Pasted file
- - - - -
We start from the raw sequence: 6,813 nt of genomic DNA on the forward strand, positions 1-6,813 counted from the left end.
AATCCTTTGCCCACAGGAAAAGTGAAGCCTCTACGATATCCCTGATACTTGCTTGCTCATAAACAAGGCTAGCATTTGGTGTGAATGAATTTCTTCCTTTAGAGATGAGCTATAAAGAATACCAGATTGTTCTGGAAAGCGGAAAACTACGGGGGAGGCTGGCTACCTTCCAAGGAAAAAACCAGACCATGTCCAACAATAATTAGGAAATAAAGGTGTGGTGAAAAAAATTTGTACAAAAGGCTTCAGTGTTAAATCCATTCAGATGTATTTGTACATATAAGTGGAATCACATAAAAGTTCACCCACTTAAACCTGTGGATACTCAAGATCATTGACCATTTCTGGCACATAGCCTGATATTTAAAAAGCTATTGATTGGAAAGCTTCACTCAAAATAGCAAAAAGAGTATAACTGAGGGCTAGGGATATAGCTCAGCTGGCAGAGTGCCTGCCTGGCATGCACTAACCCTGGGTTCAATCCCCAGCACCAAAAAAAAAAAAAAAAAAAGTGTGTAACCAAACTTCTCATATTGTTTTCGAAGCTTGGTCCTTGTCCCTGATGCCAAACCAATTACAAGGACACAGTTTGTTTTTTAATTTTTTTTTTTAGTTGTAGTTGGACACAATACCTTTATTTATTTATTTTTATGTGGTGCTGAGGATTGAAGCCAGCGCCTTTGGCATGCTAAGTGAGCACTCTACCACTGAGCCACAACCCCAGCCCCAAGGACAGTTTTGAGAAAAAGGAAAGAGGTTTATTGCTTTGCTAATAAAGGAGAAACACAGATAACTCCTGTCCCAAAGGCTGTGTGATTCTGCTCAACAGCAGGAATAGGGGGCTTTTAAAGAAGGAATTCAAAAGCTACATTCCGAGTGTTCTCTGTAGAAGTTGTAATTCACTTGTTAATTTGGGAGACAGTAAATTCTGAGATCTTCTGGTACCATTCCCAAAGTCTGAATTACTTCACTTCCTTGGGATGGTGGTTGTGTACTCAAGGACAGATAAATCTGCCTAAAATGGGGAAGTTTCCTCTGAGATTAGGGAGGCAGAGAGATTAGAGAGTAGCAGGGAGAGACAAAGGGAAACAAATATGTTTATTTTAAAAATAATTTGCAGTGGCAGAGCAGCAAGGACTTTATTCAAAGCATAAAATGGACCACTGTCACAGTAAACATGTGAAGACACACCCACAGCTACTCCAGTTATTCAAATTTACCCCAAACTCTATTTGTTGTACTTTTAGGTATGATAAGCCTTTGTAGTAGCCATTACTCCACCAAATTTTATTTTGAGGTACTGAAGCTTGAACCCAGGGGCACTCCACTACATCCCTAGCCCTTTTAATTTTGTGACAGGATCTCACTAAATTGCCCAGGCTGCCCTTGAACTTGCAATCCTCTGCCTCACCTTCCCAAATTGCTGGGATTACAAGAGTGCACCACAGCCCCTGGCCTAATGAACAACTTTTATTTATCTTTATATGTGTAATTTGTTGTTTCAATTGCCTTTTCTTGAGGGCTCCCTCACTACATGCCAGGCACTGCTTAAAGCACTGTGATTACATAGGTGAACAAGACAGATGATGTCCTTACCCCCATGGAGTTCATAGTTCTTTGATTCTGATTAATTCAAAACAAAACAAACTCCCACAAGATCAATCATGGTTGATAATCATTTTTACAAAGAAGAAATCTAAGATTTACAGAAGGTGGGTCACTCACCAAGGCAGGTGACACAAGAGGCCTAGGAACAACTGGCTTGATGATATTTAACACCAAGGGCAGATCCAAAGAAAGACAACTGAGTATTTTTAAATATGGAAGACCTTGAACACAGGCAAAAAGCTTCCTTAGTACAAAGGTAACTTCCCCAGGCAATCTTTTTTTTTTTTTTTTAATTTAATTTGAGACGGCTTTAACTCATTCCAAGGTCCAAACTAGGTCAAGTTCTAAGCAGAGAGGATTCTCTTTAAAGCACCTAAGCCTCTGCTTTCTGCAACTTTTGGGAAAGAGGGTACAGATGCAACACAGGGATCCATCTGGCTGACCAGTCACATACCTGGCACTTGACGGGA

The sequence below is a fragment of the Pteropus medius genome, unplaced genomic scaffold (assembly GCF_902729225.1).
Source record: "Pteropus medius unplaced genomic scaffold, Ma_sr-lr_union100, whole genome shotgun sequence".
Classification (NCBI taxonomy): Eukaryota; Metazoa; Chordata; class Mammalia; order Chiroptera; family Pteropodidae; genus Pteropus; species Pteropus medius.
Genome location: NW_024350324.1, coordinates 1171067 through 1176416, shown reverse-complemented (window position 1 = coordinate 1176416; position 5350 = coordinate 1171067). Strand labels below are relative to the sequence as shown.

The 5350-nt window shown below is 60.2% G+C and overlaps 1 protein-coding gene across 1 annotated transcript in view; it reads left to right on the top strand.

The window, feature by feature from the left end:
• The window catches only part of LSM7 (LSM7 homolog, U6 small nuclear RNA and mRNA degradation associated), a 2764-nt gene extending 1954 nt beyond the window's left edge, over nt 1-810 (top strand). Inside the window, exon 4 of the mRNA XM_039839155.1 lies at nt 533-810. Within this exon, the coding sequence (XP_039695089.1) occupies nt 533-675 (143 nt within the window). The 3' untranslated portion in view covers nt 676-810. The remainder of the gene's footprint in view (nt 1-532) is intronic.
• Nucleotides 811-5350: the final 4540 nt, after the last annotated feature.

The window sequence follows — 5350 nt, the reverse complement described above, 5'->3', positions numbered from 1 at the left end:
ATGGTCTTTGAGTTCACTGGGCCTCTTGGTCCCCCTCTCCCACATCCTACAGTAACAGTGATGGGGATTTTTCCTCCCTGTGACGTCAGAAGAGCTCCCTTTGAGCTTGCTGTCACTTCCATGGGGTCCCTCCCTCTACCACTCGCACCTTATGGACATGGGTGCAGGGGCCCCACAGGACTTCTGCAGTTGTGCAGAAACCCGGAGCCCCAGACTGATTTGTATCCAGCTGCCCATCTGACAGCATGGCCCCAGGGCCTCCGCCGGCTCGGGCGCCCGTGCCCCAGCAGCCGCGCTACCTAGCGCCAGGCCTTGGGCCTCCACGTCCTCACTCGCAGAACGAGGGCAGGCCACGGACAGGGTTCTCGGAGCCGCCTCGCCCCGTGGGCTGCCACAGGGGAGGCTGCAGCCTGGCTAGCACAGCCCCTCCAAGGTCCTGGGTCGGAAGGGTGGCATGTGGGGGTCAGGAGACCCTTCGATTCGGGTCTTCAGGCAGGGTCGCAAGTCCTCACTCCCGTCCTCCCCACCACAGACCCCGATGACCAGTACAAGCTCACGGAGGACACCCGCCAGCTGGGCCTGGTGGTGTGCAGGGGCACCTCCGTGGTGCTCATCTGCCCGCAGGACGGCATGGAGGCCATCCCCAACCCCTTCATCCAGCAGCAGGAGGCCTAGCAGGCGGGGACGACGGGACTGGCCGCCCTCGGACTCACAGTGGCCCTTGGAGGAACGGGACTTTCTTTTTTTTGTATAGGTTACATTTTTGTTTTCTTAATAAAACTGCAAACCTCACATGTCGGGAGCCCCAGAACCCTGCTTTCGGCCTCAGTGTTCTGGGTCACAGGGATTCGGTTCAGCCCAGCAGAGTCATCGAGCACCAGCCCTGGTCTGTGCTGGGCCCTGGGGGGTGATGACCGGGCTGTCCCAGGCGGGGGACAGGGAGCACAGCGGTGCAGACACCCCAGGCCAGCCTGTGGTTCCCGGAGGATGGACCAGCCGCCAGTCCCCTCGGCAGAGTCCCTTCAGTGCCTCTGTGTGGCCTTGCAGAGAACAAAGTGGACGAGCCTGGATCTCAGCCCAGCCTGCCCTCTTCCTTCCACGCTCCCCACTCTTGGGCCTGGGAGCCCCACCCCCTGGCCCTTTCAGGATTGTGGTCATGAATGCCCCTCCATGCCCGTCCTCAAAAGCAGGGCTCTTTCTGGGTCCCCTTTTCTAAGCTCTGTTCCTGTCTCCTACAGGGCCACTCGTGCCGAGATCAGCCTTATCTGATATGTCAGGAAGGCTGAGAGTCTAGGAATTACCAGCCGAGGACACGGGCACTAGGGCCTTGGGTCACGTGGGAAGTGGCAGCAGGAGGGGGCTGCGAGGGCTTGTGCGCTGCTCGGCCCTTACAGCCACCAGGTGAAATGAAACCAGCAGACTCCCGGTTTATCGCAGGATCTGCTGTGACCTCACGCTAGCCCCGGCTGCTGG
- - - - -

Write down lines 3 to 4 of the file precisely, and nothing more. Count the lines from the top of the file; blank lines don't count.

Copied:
The sequence below is a fragment of the Pteropus medius genome, unplaced genomic scaffold (assembly GCF_902729225.1).
Source record: "Pteropus medius unplaced genomic scaffold, Ma_sr-lr_union100, whole genome shotgun sequence".